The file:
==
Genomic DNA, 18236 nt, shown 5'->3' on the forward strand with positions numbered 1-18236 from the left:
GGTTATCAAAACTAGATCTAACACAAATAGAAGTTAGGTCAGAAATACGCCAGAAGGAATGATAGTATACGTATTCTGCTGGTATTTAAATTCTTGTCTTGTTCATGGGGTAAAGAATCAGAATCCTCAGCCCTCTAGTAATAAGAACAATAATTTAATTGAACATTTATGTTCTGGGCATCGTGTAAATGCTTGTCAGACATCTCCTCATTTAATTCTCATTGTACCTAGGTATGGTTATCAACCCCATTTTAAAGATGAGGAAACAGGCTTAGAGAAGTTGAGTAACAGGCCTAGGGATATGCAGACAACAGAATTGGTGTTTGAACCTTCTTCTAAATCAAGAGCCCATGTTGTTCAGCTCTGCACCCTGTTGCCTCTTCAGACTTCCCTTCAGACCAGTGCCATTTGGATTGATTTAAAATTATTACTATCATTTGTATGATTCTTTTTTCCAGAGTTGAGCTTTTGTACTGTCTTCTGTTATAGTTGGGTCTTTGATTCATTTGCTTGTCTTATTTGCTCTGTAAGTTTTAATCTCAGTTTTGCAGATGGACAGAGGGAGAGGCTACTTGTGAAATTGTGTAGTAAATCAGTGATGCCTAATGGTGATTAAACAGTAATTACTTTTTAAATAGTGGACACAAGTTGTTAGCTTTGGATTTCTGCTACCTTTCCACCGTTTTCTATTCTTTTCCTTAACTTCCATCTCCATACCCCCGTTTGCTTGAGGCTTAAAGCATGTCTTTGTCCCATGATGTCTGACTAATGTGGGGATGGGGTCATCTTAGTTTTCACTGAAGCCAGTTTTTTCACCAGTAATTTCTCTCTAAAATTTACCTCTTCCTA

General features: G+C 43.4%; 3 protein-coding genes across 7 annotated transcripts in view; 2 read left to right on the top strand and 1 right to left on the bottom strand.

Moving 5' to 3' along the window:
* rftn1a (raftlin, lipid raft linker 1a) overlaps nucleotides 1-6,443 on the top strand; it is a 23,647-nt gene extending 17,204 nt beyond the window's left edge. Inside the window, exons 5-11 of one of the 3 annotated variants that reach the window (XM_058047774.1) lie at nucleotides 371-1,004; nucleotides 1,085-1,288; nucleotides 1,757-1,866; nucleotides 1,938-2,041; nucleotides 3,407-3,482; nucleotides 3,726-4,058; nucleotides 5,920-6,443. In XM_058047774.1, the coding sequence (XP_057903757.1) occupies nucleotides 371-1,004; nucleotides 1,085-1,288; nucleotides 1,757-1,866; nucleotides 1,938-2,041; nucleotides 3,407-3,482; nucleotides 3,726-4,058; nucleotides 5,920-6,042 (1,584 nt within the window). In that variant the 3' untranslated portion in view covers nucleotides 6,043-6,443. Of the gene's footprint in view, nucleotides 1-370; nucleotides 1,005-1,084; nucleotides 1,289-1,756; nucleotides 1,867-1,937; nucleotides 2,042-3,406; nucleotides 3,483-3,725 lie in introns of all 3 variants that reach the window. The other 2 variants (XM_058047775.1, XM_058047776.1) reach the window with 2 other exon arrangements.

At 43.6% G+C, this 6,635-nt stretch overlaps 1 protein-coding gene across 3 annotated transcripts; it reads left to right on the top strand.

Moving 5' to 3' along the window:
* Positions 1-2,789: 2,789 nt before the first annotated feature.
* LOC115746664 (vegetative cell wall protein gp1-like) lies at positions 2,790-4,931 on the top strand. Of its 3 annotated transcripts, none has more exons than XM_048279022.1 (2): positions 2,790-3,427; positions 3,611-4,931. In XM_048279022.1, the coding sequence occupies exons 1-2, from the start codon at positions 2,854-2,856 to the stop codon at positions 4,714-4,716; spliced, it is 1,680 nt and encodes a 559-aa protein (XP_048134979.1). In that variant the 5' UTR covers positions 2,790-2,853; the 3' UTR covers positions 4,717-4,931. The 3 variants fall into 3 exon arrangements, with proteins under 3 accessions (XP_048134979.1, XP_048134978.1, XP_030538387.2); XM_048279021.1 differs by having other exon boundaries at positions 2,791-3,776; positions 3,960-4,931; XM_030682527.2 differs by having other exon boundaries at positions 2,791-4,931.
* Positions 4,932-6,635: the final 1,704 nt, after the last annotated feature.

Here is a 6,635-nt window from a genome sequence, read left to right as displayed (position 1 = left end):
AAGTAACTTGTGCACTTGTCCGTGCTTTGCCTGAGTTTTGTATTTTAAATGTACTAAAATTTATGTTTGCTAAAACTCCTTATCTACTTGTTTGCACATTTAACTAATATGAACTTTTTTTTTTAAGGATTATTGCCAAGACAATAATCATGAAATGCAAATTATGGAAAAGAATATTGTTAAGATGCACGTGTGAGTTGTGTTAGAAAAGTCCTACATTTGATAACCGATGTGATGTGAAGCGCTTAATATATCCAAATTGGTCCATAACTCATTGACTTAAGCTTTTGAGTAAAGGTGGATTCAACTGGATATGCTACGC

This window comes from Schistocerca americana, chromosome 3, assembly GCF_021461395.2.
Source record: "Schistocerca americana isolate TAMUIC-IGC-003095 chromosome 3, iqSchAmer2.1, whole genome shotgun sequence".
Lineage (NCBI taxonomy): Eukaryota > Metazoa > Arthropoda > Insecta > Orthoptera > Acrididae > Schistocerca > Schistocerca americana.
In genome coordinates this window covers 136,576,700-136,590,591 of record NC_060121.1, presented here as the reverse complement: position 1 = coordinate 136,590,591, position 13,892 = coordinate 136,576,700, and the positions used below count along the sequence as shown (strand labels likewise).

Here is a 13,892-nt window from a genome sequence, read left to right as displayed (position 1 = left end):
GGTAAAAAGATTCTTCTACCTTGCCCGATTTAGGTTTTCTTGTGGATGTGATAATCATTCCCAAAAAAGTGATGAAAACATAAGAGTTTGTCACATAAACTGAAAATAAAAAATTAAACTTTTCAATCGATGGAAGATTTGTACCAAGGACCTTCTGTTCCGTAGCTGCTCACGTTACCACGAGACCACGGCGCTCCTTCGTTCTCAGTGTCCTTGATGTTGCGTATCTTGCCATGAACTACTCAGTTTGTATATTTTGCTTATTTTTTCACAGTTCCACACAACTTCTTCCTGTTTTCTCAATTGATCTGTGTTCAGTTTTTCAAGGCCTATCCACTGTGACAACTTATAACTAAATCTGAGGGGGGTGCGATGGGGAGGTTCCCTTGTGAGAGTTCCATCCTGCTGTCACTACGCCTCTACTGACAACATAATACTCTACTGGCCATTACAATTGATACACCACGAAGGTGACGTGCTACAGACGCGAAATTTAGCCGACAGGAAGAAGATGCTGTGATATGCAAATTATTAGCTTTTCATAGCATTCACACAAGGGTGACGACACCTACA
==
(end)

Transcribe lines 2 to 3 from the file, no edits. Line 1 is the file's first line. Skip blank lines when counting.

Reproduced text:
GGTTATCAAAACTAGATCTAACACAAATAGAAGTTAGGTCAGAAATACGCCAGAAGGAATGATAGTATACGTATTCTGCTGGTATTTAAATTCTTGTCTTGTTCATGGGGTAAAGAATCAGAATCCTCAGCCCTCTAGTAATAAGAACAATAATTTAATTGAACATTTATGTTCTGGGCATCGTGTAAATGCTTGTCAGACATCTCCTCATTTAATTCTCATTGTACCTAGGTATGGTTATCAACCCCATTTTAAAGATGAGGAAACAGGCTTAGAGAAGTTGAGTAACAGGCCTAGGGATATGCAGACAACAGAATTGGTGTTTGAACCTTCTTCTAAATCAAGAGCCCATGTTGTTCAGCTCTGCACCCTGTTGCCTCTTCAGACTTCCCTTCAGACCAGTGCCATTTGGATTGATTTAAAATTATTACTATCATTTGTATGATTCTTTTTTCCAGAGTTGAGCTTTTGTACTGTCTTCTGTTATAGTTGGGTCTTTGATTCATTTGCTTGTCTTATTTGCTCTGTAAGTTTTAATCTCAGTTTTGCAGATGGACAGAGGGAGAGGCTACTTGTGAAATTGTGTAGTAAATCAGTGATGCCTAATGGTGATTAAACAGTAATTACTTTTTAAATAGTGGACACAAGTTGTTAGCTTTGGATTTCTGCTACCTTTCCACCGTTTTCTATTCTTTTCCTTAACTTCCATCTCCATACCCCCGTTTGCTTGAGGCTTAAAGCATGTCTTTGTCCCATGATGTCTGACTAATGTGGGGATGGGGTCATCTTAGTTTTCACTGAAGCCAGTTTTTTCACCAGTAATTTCTCTCTAAAATTTACCTCTTCCTA

General features: G+C 43.4%; 3 protein-coding genes across 7 annotated transcripts in view; 2 read left to right on the top strand and 1 right to left on the bottom strand.